Entrepreneurs and startup owners can mistakenly think that their success is determined by the quality of their product or service.
Unfortunately, even a company that produces the greatest product and service in the world can go bankrupt if they fail to manage their cash flow successfully.
According to one study by US Bank, 82% of all business failures are attributed to poor cash flow management.
All new business owners, need understand the basics of budgeting and cash flow management as well as the other fundamentals that keep a business alive and thriving.
1. Secure A Contingency Fund
There are two types of costs that you are going to incur while running a business fixed and variable expenses.
Rent, payroll utilities, subscriptions, loan repayments are common fixed expenses for new businesses. There must always be enough cash flow to cover these expenses.
For example you can’t tell your employees to wait an extra couple of weeks for their paycheck because you don’t have the money in the bank. It doesn’t matter whether or not you have a $1 million check on its way.
Prioritize Spend On High ROI Marketing
Marketing requires investment. It’s easy to burn through a sizeable marketing budget when you don’t know what you’re doing. Some marketing strategies are more profitable than others, however, you need to work out where your audience is when they are online.
Identify the marketing channels and strategies with the highest ROI with your audience so your business gets a higher return on its investment.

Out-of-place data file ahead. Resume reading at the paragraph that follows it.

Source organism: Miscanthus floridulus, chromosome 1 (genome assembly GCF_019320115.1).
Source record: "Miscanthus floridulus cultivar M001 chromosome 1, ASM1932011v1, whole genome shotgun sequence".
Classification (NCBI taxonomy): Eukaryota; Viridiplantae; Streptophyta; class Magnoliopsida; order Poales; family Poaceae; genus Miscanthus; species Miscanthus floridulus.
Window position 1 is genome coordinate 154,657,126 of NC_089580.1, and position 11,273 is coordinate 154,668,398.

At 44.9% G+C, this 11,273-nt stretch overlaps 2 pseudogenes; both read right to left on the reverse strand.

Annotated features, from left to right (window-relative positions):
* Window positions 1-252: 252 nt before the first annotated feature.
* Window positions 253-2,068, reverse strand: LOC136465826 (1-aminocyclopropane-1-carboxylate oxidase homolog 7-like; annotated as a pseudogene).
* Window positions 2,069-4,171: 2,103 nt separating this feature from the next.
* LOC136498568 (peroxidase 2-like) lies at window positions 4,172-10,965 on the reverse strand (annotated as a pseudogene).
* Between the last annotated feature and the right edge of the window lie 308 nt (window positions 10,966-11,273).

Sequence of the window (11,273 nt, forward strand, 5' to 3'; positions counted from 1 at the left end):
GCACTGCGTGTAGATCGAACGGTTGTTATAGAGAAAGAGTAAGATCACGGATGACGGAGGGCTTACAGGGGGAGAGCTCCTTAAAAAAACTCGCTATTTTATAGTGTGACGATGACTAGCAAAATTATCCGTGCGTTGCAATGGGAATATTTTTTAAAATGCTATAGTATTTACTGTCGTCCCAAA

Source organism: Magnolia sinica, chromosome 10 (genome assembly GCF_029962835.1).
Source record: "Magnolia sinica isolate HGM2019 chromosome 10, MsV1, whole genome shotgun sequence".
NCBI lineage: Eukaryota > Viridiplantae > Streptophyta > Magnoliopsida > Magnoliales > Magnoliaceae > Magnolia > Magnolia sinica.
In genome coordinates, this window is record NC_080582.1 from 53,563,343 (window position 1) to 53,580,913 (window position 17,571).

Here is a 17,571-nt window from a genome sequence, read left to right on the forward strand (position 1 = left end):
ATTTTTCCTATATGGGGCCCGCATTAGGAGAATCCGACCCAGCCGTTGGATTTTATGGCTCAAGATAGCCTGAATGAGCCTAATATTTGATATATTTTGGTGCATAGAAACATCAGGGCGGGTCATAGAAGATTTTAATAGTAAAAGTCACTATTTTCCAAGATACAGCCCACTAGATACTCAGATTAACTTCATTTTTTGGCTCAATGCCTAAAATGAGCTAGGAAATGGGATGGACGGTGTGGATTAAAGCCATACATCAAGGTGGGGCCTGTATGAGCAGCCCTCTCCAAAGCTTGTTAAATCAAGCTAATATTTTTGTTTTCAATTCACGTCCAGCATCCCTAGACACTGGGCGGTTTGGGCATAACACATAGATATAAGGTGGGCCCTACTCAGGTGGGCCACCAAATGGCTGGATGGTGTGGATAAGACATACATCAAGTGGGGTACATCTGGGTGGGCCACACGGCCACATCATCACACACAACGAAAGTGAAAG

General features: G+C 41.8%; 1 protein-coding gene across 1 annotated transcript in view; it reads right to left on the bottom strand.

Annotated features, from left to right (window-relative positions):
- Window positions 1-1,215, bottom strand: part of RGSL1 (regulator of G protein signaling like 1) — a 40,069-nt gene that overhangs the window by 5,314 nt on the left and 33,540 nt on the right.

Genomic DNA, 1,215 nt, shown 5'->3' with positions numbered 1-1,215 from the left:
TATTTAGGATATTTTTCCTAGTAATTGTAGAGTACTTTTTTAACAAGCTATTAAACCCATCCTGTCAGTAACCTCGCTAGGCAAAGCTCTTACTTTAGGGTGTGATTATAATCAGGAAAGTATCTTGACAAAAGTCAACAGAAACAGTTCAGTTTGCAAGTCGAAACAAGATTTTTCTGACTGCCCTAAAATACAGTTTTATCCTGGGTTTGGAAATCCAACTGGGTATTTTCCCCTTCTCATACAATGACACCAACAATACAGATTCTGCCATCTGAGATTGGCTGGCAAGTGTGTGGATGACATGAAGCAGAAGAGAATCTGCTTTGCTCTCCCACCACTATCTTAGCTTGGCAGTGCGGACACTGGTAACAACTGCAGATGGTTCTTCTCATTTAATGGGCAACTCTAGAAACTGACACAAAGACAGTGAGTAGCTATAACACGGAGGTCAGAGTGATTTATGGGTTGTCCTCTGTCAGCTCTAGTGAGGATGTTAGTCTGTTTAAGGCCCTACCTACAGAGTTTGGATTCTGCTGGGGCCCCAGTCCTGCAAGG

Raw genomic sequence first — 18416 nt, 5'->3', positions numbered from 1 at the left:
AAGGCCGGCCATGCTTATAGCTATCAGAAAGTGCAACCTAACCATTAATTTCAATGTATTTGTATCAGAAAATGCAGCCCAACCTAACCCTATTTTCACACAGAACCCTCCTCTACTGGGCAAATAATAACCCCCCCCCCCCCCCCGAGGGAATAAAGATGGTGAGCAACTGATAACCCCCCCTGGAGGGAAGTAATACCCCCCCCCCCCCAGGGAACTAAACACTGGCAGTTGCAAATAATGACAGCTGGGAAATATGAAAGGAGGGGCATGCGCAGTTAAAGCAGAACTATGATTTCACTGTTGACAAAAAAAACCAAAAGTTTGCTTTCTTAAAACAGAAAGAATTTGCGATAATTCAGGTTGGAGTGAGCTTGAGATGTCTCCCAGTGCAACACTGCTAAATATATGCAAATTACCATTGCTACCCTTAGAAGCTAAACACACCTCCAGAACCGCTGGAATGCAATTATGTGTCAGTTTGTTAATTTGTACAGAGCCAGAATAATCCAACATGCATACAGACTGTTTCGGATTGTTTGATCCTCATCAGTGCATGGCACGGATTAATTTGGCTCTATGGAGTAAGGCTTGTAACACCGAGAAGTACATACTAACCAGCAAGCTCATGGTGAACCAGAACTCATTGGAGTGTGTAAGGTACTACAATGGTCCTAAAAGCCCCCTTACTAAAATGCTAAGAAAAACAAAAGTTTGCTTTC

A drop shipping company might sell hundreds of products but find that only five of them are in high demand. The business could spend tens or hundreds of thousands of dollars on Google Adwords advertising to test every product in their funnel. Or do the research and allocate more of their budget to promoting a product that is in demand and profitable.
Avoid Growing Too Quickly
Did you know that startups that grow too quickly are more likely to fail?
Growing slowly gives the business time in increase revenue faster than the increase in expenses. Many businesses, unfortunately, get too overly confident with their success. They start pursuing customers in new regions or demographics. The problem is that they might be increasing their revenue, but they are also increasing their expenses at a faster rate.
Don’t be discouraged if your business is growing slowly. It is better to accumulate revenue and build up your cash reserve first. You will expand later once you have enough money in the bank.